Fire is our greatest fear. It moves fast, leaving little time to trouble shoot or, if necessary, abandon ship. Luckily, we’ve never had a fire onboard Gémeaux but we’ve heard many many stories that always give us pause and force us to consider what if…

On this quiet morning in June, we were working our way south from Split to Dubrovnik. We left our anchorage in western Brač and made a game time decision to explore the far east island of Lostovo, a remote part of the Croatian national park system. As we started our new course, we picked up a weak Coast Guard radio response to a mayday call. We caught the name of the hailing boat as La Bella but heard nothing else from this brief one-sided conversation. Fifteen minutes later, we noticed smoke on the eastern horizon—just three miles away but we could barely make out the details. A few vessels were in the area and even as Allen adjusted our course to check out the smoke, I thought the other boats were closer and surely would provide assistance before we could actually get there. But, in keeping with the Maritime Obligation to Assist, which states… [a vessel] shall render assistance to any individual found at sea in danger of being lost, so far as [they] can do so without serious danger to their own vessel or individuals on board…we pressed on.

Allen phoned the Croatian Coast Guard to report what appeared to be a vessel on fire. The person who answered the phone was not aware of the incident, which was puzzling given the number of nearby boats and the earlier mayday call. We continued towards the smoke and through binoculars we could see what appeared to be about a 60-foot motor vessel. At that point, there were no flames or signs of persons onboard. A large yacht came within close range of the vessel but continued on its course, leaving us with the impression that they could not offer any help.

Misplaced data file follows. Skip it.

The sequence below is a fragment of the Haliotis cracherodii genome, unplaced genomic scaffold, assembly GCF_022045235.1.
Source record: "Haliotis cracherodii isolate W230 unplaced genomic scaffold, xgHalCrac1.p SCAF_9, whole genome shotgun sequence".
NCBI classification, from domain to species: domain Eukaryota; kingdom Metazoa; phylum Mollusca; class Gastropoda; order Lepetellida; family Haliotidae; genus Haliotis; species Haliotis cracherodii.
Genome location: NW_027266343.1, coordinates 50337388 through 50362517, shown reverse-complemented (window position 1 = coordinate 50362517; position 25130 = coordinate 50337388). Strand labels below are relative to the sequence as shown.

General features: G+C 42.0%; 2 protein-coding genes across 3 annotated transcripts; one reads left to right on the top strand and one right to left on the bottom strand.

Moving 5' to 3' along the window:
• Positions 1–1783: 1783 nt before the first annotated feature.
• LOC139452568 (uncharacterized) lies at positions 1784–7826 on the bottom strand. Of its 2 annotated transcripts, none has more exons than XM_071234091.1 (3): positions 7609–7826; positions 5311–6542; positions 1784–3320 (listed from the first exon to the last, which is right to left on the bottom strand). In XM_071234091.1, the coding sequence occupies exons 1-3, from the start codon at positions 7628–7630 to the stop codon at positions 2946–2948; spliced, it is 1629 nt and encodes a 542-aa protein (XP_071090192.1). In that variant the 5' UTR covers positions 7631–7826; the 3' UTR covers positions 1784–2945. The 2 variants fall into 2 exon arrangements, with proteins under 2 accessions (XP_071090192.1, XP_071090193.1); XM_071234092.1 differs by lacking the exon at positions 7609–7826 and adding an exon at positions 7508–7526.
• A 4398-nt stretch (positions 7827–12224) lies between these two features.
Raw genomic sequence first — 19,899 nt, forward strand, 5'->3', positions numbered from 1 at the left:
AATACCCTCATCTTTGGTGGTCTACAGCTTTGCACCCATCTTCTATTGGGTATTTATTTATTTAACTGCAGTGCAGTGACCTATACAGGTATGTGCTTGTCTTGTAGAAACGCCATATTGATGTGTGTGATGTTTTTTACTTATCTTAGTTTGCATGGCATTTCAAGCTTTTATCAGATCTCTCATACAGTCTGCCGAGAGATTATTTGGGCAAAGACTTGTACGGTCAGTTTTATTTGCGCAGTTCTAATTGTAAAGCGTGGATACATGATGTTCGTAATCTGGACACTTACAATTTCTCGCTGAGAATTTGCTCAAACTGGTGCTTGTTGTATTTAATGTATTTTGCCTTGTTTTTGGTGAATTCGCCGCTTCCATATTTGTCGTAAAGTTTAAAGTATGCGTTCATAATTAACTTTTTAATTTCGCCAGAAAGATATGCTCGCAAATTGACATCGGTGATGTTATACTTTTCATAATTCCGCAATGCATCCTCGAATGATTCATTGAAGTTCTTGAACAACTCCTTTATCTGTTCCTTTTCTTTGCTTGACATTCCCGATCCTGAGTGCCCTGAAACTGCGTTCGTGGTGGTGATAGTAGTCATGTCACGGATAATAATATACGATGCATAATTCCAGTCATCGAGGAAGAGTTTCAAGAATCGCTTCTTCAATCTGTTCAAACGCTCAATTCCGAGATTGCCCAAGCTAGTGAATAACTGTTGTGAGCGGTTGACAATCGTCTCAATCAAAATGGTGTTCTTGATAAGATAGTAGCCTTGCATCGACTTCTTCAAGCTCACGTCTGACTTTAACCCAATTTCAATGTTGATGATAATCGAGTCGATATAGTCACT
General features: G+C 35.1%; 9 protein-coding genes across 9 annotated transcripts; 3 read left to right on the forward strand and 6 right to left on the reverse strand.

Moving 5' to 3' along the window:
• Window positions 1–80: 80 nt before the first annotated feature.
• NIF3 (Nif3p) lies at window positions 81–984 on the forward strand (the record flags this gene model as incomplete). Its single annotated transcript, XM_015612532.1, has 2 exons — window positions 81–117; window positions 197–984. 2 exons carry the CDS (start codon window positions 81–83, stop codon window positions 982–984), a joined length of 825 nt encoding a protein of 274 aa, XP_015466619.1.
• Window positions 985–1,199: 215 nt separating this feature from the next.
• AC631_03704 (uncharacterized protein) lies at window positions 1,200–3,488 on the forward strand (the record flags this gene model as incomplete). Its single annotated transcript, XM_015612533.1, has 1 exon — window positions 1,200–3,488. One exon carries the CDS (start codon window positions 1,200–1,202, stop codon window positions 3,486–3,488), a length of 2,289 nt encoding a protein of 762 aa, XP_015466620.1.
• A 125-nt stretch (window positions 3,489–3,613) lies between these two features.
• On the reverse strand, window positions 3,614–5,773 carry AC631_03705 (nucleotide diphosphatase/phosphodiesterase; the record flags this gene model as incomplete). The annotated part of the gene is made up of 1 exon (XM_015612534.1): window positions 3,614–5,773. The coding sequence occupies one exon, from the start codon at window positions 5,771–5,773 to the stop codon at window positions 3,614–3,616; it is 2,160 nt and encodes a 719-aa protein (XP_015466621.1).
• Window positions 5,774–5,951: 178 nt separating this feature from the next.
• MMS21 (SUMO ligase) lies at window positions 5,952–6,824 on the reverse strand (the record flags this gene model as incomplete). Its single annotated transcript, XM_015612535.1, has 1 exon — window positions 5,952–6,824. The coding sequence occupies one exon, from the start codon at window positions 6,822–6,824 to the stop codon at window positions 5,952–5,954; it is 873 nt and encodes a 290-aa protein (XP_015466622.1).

As smoke blackened and thickened, we could now see a dinghy with four persons onboard. We were certain the dinghy had come from the vessel in distress since it seemed unlikely a small craft would be out in open water. Later, we would learn that the crew of La Bella consisted of a Croatian captain, his female friend from their hometown in Istria, and an older Austrian couple who had chartered the boat. As the crew was enjoying a beautiful sunny day, one of the guests smelled something burning and immediately alerted the captain. The sharp-thinking skipper quickly dispatched the dinghy with the three passengers. He remained onboard to extinguish the fire before finally surrendering to the safety of the dinghy.